Two weeks ago, I did a similar thing!  There is a "transformation" effort in my current department that means that my current supervisor will be retiring in June. Our system automatically notifies the current boss that their subordinate has applied for a job within the company.  It doesn't specify which job.  So prior to applying for the job, I contacted the individual who previously had the job and asked whether she thought my qualifications would be considered. She contacted the hiring manager. I actually met with the hiring boss and one of her subordinates prior to formally applying for the job.  After hearing more about the job, I found that I was extremely interested. So I told the hiring manager that I would apply if she was still interested. Before uploading my resume, I told my current boss that I was planning to apply as a courtesy.  Five minutes after I told him, I uploaded my application.


  • Magnum Stache
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Re: Career question (internal job opening)
« Reply #6 on: February 23, 2016, 02:24:48 PM »
I'd find out more about the resistance first. Is it a specific person in HR? What are their objections? Is there a policy that supports their resistance? HR's job is not to get work done, it's to keep employees from suing the company. They are not your friend. But, make sure that's where the resistance is coming from. It could be your boss's boss or even your boss directly.

You should always talk to your boss first before you decide to apply for other roles. When I was a director in a Fortune 500, I had lots of folks come ask if they could work for me. My first question was always, "Have you talked to Bob (your current boss) about this yet?" The answer was almost always no. The smart ones got Bob's support, then had Bob come talk to me about it first. If you can make this happen, your chances of winning go way up, and they can tag-team HR for you.


  • Walrus Stache
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Re: Career question (internal job opening)
« Reply #7 on: February 23, 2016, 03:09:37 PM »
Thanks all! My boss and I will speak tomorrow before I do anything. No idea what to expect from her reaction, but will try to emphasize that I'm very grateful she's been advocating for me, and that I think this will be the best move for me to be taken seriously by our department head and take on more responsibility. Our Hr department seems to have a habit of saying 'x is the policy' with a secret 'but if you ask for y ten times under a full moon, y is possible too' clause. I'm hoping she'll take my desire to investigate the newly opened position in our tiny group as a sign of frustration with HR rather than as a personal slight to her. There's no blanket freeze on promotions, just lots of red tape around them. I'd rather get the small promotion than nothing but what would be best for me is the big one (which I'm qualified for in work experience but not in academic credentials).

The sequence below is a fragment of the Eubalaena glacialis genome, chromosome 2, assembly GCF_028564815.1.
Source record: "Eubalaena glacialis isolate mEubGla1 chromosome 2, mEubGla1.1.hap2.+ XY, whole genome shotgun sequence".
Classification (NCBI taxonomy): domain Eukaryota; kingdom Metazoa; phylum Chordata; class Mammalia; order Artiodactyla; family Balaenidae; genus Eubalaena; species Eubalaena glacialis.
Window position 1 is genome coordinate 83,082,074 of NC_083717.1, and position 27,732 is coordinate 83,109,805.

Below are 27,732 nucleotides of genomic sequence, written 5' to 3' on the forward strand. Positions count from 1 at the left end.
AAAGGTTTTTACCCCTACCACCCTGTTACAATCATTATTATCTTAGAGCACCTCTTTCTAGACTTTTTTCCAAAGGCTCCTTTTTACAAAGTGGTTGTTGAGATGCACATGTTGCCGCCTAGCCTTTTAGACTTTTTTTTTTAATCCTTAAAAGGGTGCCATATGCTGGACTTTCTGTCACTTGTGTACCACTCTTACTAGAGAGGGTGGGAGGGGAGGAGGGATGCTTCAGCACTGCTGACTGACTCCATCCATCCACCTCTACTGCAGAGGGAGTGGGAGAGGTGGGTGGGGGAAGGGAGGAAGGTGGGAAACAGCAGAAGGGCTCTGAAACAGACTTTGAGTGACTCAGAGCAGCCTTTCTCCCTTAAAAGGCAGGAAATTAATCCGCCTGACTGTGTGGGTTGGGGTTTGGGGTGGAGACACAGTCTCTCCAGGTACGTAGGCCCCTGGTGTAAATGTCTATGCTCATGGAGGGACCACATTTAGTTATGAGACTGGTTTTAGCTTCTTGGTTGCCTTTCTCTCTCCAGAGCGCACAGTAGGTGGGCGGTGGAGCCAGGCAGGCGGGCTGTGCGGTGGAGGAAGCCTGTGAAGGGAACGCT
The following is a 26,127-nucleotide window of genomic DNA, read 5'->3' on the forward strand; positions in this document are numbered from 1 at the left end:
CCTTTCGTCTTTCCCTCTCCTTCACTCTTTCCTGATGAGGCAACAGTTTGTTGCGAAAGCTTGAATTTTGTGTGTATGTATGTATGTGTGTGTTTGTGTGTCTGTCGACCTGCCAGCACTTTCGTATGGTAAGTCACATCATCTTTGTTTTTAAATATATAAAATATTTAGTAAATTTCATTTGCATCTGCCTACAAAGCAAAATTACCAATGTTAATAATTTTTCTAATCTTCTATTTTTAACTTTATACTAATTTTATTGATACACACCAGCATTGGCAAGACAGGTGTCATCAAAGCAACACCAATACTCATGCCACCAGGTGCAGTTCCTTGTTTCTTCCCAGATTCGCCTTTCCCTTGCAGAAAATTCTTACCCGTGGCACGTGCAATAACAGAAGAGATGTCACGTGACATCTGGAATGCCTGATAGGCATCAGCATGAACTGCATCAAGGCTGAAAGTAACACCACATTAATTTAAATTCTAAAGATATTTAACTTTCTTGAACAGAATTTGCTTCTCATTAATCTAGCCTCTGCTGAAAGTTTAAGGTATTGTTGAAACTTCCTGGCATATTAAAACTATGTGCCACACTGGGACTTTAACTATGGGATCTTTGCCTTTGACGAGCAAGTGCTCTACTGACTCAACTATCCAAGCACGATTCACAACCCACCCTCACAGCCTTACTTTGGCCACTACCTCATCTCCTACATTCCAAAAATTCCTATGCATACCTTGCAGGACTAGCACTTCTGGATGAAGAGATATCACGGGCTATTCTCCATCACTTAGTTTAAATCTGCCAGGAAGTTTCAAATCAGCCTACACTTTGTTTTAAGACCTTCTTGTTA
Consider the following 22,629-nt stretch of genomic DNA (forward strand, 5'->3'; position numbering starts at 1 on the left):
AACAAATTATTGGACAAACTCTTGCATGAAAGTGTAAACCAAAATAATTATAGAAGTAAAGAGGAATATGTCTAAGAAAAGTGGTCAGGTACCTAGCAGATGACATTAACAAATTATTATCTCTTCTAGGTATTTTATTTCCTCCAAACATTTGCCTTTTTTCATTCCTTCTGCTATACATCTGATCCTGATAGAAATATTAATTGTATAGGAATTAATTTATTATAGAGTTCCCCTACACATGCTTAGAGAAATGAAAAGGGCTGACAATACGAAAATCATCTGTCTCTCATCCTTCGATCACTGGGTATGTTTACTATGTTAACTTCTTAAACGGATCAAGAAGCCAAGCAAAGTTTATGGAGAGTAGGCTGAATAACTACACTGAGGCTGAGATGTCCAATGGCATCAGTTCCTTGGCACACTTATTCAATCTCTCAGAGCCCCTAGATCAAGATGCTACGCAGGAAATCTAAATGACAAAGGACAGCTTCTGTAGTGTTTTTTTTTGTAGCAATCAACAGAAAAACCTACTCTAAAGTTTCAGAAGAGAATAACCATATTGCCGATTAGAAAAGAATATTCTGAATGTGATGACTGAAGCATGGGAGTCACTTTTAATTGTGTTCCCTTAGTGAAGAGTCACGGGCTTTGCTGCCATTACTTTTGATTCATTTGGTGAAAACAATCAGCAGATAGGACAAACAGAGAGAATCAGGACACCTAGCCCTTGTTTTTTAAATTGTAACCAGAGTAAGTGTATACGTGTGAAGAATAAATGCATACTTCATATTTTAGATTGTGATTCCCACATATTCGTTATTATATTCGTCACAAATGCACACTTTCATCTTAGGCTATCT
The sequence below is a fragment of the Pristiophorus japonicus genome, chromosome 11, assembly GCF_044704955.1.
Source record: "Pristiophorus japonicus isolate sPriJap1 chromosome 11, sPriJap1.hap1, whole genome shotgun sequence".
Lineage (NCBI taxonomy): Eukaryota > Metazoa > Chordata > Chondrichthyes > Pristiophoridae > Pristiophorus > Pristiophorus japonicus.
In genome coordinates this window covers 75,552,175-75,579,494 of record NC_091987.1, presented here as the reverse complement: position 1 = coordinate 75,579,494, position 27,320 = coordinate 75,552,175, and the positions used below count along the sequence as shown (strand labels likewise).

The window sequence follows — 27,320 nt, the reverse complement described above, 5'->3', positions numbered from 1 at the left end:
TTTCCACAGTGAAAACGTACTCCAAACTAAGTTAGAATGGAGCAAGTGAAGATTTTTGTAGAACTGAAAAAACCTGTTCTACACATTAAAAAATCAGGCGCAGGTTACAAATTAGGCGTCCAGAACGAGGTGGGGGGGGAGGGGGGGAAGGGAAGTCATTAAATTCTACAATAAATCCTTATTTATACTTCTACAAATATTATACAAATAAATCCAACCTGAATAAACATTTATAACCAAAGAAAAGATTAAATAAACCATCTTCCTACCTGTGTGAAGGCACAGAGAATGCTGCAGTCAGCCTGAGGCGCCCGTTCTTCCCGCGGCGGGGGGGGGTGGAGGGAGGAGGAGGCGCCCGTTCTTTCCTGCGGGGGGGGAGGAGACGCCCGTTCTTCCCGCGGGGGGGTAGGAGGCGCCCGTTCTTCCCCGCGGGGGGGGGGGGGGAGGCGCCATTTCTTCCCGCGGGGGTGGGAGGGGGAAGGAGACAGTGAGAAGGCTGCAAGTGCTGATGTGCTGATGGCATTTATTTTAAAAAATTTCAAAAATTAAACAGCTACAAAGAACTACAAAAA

Now to get some power poses going I guess!


  • Senior Mustachian
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Re: Career question (internal job opening)
« Reply #8 on: February 23, 2016, 04:02:45 PM »
No idea what to expect from her reaction....
A good boss will be happy for you.  She might also have some pangs about losing a good person - that's just a normal human reaction - but if she is indeed good she will support you here.


  • Walrus Stache
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Re: Career question (internal job opening)
« Reply #9 on: February 24, 2016, 12:24:56 PM »
Well that went...fine. Discussed the position I want, that it may be seen as too big a jump, discussed a compromise of the smaller promotion, discussed general reluctance of my being promoted from higher-ups (did not meet soft goal for year--which is true, but which also was very high). Am not super optimistic at anything at all happening but voiced that it's very important to me that there's a path for me to move forward and be promoted/given more responsibility. Am going to sit tonight until a decision to list the new open position is made, and then will approach the internal people responsible after running my approach past my current boss.

I feel discouraged but will try to push harder on my personal projects while still applying elsewhere. Worst case scenario, I get a raise, reconsideration next year, and keep chugging away with some nice work trips in there as a benefit. I know that's not actually terrible but still don't love feeling unvalued/unseen by the higher ups. Sigh!